“Literally a NIMBY with a megaphone, an actual megaphone, got up on the stage and started jacking people up and saying, ‘Who here opposes this?'” Cleary said.
“A couple of our planners came over and said, ‘We just can’t, we can’t continue.’ I asked her if I could borrow her megaphone. She kindly agreed. And I told people how disappointed I was in them and that we had to shut it down, unfortunately. We’ll reschedule a new one, probably with a modified format.”
In the meantime, there’s a survey online. Cleary said the shutdown was a first for him, and for HRM’s planning staff. He estimated there were about 80 people there.
“There was clearly some misunderstanding about where we are in the process and what we’re expecting people to give input on,” he said. “As I tried to explain to people last night, if you’re simply here to oppose, that’s great, we recognize you, but that’s not going to happen. We’re going ahead with the growth node. It’s just a matter of what’s in it, and that’s the input we’re looking for.”
Kevin Wilson lives nearby and went to the meeting.
“We’re in the middle of a pretty acute housing crisis, so I think redeveloping what is essentially a mostly empty parking lot into a pretty large amount of housing, depending on how the final design shakes out, is really important,” Wilson said.
Long timelines on development
Wilson went to the meeting to learn more about the project, particularly around active transportation, and to try “to steer it in a good direction.” He learned the timelines see Phase 1 happening in 10 to 20 years, and Phase 2 happening in 40 to 50 years.
“I don’t know what I was expecting, but I had the expectation that I would live to see the actual development,” Wilson said.
Most people at the meeting won’t live to see the full development, Wilson said. In his mid-30s, Wilson, said he was the youngest person there. He said people were skeptical, to say the least.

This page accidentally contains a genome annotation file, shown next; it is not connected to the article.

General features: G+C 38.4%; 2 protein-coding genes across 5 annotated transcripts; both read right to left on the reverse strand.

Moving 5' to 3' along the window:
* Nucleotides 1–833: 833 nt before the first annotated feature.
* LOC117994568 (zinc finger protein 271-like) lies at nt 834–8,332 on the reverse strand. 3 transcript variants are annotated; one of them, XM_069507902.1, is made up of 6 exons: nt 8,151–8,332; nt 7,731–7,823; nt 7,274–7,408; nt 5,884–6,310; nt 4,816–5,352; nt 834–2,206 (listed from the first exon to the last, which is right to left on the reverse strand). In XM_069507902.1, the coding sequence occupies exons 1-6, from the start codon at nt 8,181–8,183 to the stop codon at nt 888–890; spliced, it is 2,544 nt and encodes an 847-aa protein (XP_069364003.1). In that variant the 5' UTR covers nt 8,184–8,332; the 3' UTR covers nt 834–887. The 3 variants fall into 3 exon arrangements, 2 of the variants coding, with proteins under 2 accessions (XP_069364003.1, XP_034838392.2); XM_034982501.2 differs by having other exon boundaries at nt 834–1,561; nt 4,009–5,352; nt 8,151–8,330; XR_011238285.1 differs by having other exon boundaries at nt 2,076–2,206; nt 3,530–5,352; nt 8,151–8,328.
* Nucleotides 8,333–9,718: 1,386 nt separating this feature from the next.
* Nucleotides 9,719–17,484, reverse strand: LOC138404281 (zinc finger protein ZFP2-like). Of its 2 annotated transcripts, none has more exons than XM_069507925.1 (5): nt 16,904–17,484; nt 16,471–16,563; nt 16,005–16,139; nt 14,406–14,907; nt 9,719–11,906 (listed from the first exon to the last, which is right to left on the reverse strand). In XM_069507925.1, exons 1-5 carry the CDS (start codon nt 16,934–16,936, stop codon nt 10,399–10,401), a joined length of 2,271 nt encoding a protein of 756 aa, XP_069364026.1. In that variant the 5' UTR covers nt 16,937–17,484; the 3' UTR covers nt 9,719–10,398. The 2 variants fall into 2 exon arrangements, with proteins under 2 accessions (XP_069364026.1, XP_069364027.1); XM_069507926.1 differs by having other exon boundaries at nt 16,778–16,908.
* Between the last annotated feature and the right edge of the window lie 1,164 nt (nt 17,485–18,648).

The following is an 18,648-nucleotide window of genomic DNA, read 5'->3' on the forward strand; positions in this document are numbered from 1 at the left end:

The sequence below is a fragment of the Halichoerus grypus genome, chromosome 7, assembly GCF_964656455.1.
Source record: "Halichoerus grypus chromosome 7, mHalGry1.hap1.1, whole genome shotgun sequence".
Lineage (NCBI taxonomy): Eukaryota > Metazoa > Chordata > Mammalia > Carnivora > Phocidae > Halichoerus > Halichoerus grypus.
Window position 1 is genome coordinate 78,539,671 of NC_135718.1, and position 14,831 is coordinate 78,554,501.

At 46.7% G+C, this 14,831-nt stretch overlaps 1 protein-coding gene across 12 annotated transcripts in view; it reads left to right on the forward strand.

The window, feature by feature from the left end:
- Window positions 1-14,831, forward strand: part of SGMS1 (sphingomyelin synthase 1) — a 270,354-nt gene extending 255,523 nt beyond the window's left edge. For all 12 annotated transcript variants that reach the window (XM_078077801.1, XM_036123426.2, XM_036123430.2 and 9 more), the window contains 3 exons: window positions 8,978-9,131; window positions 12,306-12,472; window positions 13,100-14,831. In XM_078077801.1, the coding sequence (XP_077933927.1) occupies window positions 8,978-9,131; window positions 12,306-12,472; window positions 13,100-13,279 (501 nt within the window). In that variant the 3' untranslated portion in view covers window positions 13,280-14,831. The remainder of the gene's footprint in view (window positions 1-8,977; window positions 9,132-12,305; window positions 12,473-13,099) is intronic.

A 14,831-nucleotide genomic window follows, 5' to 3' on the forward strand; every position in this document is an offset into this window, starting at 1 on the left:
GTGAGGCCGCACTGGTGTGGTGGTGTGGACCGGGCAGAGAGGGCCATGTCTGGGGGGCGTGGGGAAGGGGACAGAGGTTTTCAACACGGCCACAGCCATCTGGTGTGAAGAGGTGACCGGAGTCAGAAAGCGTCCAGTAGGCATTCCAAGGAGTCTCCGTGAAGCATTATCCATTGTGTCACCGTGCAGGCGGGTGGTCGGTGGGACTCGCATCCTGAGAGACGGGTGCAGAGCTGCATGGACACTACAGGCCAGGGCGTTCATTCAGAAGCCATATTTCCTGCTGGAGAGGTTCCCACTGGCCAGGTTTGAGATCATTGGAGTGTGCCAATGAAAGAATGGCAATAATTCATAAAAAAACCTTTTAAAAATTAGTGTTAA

“It just seemed like there was an undercurrent of, ‘Don’t do anything,'” Wilson said.
“I went into it hoping it would be a conversation about how to make it better, or what would the best version of developing this empty parking lot look like, and instead it was just like, ‘Don’t touch my parking lot.'”
Wilson said the person with the megaphone asked people in the room to raise their hands if they were opposed. He estimated about 60% of the crowd did so. It was “kind of a clown show,” Wilson said, and he left early.
The meeting raises questions for Wilson about the value of this sort of public consultation.
“You do ostensibly want to give the community, especially the people living immediately adjacent to these kinds of projects, a say,” Wilson said.
“But it inevitably just devolves into the people who have the most time on their hands showing up.”
Wilson said the people who will live in these buildings probably aren’t born yet.
“You have this weird information session for people who don’t want you to do anything, but they won’t be there anyway, and the people who are going to benefit from it, aren’t born and can’t attend or are born and are like, four,” Wilson said.
“We’re in the middle of a housing crisis and we’re doing this kind of information session for the people who won’t be alive to live in or around it. It’s kind of like, what are we doing?”
Cleary said the master planning process will probably take another year or year and a half before it’s up for council approval, and then the application process could be up to a year.